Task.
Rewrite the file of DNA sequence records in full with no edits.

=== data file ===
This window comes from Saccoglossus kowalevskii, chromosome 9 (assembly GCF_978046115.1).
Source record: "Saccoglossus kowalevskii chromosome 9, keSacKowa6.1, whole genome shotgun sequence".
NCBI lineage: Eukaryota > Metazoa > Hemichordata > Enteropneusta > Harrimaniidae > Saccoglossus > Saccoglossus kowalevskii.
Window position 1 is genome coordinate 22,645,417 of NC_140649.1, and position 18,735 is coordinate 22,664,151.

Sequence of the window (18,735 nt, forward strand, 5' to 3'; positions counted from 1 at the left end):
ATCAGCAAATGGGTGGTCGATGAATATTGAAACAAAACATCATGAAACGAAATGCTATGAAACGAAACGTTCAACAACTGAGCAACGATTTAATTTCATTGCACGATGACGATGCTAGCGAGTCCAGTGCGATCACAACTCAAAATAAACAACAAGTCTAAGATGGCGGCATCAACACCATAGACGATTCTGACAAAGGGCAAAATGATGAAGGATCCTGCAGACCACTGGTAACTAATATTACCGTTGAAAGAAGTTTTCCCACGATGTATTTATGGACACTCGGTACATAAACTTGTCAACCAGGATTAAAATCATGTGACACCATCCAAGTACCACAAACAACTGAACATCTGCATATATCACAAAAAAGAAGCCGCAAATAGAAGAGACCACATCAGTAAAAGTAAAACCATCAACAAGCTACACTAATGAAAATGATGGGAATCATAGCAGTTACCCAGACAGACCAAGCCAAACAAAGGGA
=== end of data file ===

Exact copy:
This window comes from Saccoglossus kowalevskii, chromosome 9 (assembly GCF_978046115.1).
Source record: "Saccoglossus kowalevskii chromosome 9, keSacKowa6.1, whole genome shotgun sequence".
NCBI lineage: Eukaryota > Metazoa > Hemichordata > Enteropneusta > Harrimaniidae > Saccoglossus > Saccoglossus kowalevskii.
Window position 1 is genome coordinate 22,645,417 of NC_140649.1, and position 18,735 is coordinate 22,664,151.

Sequence of the window (18,735 nt, forward strand, 5' to 3'; positions counted from 1 at the left end):
ATCAGCAAATGGGTGGTCGATGAATATTGAAACAAAACATCATGAAACGAAATGCTATGAAACGAAACGTTCAACAACTGAGCAACGATTTAATTTCATTGCACGATGACGATGCTAGCGAGTCCAGTGCGATCACAACTCAAAATAAACAACAAGTCTAAGATGGCGGCATCAACACCATAGACGATTCTGACAAAGGGCAAAATGATGAAGGATCCTGCAGACCACTGGTAACTAATATTACCGTTGAAAGAAGTTTTCCCACGATGTATTTATGGACACTCGGTACATAAACTTGTCAACCAGGATTAAAATCATGTGACACCATCCAAGTACCACAAACAACTGAACATCTGCATATATCACAAAAAAGAAGCCGCAAATAGAAGAGACCACATCAGTAAAAGTAAAACCATCAACAAGCTACACTAATGAAAATGATGGGAATCATAGCAGTTACCCAGACAGACCAAGCCAAACAAAGGGA